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Shannon Hale
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Shannon Hale   Shannon Hale is the New York Times best-selling and award-winning author of Princess Academy, which received the Newbery Honor. She's also written the Bayern series, starting with The Goose Girl, which received the Josette Frank Award and made the American Library Association's Top Ten Books for Young Adults list. Her graphic novels include Rapunzel's Revenge and Calamity Jack. Her books for adults include Austenland (which made the BookSense pick list) and The Actor and the Housewife. Shannon spent a year and a half as an unpaid missionary in Paraguay.

Buy Shannon Hale's Books at the following locations:
Amazon.com
BarnesAndNoble.com
Audible.com (downloadable audio books)
IndieBound.org (independent bookstores)
Borders.com
  Related Links:
Shannon Hale's Website

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This episode originally aired on 10/22/2009 with the following authors:
Note: The following interview has been transcribed from The Author Hour radio show. Please excuse any typos, spelling and gramatical errors.

Interview with Shannon Hale

 
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Bonus Question(s) that Didn't Air on the Live Radio Show

Matthew Peterson: Now, let me ask you a bonus question, here. What I do is I have a website that I will put the bonus questions and excess stuff onto that doesnít make it onto the show, which I think is really interesting Ďcause then that motivates people to go to the website and then they can learn more about you.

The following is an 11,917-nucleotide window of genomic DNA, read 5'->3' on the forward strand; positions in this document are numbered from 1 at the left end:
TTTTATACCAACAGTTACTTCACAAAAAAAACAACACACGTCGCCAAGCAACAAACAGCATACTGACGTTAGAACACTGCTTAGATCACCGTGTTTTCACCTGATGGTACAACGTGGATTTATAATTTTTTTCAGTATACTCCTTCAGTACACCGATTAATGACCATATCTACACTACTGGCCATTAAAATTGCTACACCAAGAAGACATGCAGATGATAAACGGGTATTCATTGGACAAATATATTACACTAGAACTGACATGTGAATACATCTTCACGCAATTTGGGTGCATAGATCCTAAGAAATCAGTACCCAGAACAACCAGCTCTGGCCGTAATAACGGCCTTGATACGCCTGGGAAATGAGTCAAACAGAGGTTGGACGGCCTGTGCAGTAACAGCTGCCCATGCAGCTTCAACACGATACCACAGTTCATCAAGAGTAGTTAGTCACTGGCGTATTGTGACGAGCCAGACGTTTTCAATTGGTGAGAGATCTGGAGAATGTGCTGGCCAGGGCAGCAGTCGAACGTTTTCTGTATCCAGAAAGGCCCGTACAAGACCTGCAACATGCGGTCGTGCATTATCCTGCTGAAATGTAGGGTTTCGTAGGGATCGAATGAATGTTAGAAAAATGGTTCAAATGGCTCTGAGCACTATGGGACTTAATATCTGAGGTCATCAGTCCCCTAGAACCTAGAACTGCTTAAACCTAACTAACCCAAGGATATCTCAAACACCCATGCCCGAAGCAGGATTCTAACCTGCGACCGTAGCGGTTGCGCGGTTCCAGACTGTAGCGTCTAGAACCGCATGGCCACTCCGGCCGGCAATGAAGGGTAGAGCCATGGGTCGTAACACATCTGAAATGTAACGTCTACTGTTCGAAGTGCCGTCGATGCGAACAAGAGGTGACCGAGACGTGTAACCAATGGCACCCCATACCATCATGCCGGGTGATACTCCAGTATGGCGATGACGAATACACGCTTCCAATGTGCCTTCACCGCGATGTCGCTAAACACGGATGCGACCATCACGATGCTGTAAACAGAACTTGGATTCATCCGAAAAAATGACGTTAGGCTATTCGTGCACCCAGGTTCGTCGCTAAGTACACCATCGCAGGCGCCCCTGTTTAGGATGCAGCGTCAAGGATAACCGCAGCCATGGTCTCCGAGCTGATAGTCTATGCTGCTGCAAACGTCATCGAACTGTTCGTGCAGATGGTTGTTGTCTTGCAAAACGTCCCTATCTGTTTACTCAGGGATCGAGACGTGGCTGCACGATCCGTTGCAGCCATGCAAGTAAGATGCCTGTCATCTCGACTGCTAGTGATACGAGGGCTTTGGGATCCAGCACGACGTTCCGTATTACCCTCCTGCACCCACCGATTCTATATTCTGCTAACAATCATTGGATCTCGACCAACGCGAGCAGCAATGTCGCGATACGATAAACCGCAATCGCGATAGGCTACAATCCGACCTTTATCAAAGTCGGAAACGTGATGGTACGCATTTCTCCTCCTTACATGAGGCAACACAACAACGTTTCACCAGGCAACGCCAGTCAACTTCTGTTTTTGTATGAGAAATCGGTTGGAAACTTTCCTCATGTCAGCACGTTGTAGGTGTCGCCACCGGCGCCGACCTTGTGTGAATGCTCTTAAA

Shannon Hale: Yeah.

Matthew Peterson: Ok, hereís the bonus question: what advice do you give young people who are starting to write fiction?

Shannon Hale: I would say, keep reading. Read what you love. Never stop reading and if you keep reading books that you love the stories keep coming. Sometimes when youíre starting, itís hard to think up stories or you get stuck in the middle of a story. The more you read, the more it just exercises that story telling part of your brain, the easier thatís going to become. And I would also say, donít worry about trying to get published right now. Donít worry about what it takes to get published, or getting an agent or anything. Just enjoy this time of writing for fun and reading for fun and worry about all that other stuff later.

Matthew Peterson: Yeah. Good! Well, thatís good advice.


Extra Material That was Cut from the Radio Show Because of Time Constraints

Shannon Hale: But my adult books tend to be contemporary settings. And itís so much easier to write a contemporary setting, for me, than an invented land and a fantasy. The scope of the known world is so much smaller than a period fantasy. Even the words that you can choose, youíve got thousands of words you canít use because they donít fit in that setting. Itís like a play for me, to write these books for adults. And they tend to be more humorous, they tend to be more comedies.